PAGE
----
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  #11  
Old 11-18-2009, 04:29 PM
classicmom classicmom is offline
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Quote:
Originally Posted by digiscrapital
Thanks to everyone for the wonderful suggestions! I love love love the idea to shape the butter into cute molds and freeze them - I will have to do that for sure. And it's funny, but I would have never even thought to prep everything the day before so that it's ready the next day, so I'll also do that. Setting out the dishes, serving pieces, and setting the table the night before will also help cut back on the stress. I've assigned my MIL the pies and my SIL one side dish. We have a VERY small family (there are only 6 adults and 1 child total), so luckily I don't have to cook for a huge group. Whew! My grandma passed away a couple months ago, and I have all of her original recipes, so this is my way of remembering her. I think I'll stick with the basics... turkey, stuffing, mashed potatoes, slushy drink in a punch bowl, sweet potatoes, cranberry sauce, homemade rolls, a relish tray, and a couple of casserole-type items. Oh boy, now I'm getting really excited and less nervous!
How fun for you! I love hosting Thanksgiving - especially for a smaller group! It's just special and fun to provide a nice meal for your guests, and this year sounds meaningful for you! Enjoy your day!
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  #12  
Old 11-18-2009, 04:32 PM
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CamiLynn CamiLynn is offline
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Just wanted to say Good Luck! I've been married for 16 years, and haven't had to do Thanksgiving yet. It sounds like you're going to do a wonderful job! (Can we come?)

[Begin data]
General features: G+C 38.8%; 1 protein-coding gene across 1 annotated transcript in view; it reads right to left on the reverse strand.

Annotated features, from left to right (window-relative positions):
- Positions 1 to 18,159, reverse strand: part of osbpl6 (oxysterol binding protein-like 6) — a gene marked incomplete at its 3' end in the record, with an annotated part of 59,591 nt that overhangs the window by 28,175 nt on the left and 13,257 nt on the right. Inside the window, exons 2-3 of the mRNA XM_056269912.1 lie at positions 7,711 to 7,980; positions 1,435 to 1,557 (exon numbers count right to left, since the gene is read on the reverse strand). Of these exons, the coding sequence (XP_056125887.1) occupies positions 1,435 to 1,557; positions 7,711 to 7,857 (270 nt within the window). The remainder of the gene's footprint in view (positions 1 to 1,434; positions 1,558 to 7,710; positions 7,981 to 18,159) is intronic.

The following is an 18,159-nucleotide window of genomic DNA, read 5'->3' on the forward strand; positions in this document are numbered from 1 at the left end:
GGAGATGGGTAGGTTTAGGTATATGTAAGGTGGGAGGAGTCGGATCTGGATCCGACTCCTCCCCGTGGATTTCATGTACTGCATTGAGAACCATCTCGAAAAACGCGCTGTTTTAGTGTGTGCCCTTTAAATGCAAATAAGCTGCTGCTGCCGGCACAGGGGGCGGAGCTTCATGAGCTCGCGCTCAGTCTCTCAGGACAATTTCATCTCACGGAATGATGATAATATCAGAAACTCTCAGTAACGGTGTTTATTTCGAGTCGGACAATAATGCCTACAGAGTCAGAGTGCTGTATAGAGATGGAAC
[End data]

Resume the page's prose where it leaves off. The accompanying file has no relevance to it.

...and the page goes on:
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  #13  
Old 11-18-2009, 07:59 PM
lp2 lp2 is offline
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I Just came across this info

Week before Thanksgiving

* Order your turkey/s—figure about 1-1.5 pounds per person, but if you like leftovers as much as my family, you’ll buy an entire extra turkey
* Start thinking about your menu. Technically, you don’t have to commit until your grocery store trip, but it helps to have time to brainstorm and not feel rushed
* Give guests ideas for dishes they can bring

Week of Thanksgiving

* Take inventory—make sure you have the items you need in your pantry (spices, canned items, etc.) and pots, pans and other utensils
* Clean out your fridge to make room
* Buy all the non-perishable ingredients you’ll need. Unless you enjoy the fighting with old ladies over the last can of pumpkin filling or hauling and unloading 200 pounds of groceries the day of. And don’t forget the booze—you’re gonna need it.
* Begin to thaw your turkey/s—figure 24 hours of thaw time per five pounds of turkey

2-3 days before Thanksgiving

* Cook the things that will keep well in the fridge or freezer, such as pies, casseroles, sauces and anything else you can think of

Day/night before Thanksgiving

* Purchase all the fresh items you still need (lettuce, freshly baked bread, etc.)
* Start preparing by chopping veggies, setting ingredients out, etc.

Thanksgiving

* If you can’t figure this out by now you’re screwed
* Actually, there is one thing you should know—you’ll need to start preparing your turkey/s 5-7 hours before dinner time, depending on the size
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  #14  
Old 11-18-2009, 08:09 PM
diehappy03 diehappy03 is offline
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.... one more thing my MIL forgot her first time hosting:

TAKE THE TURKEY OUT OF THE FREEZER TO THAW AT LEAST TWO DAYS BEFORE THANKSGIVING!

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  #15  
Old 11-18-2009, 09:46 PM
sunset sunset is offline
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Quote:
Originally Posted by diehappy03
.... one more thing my MIL forgot her first time hosting:

TAKE THE TURKEY OUT OF THE FREEZER TO THAW AT LEAST TWO DAYS BEFORE THANKSGIVING!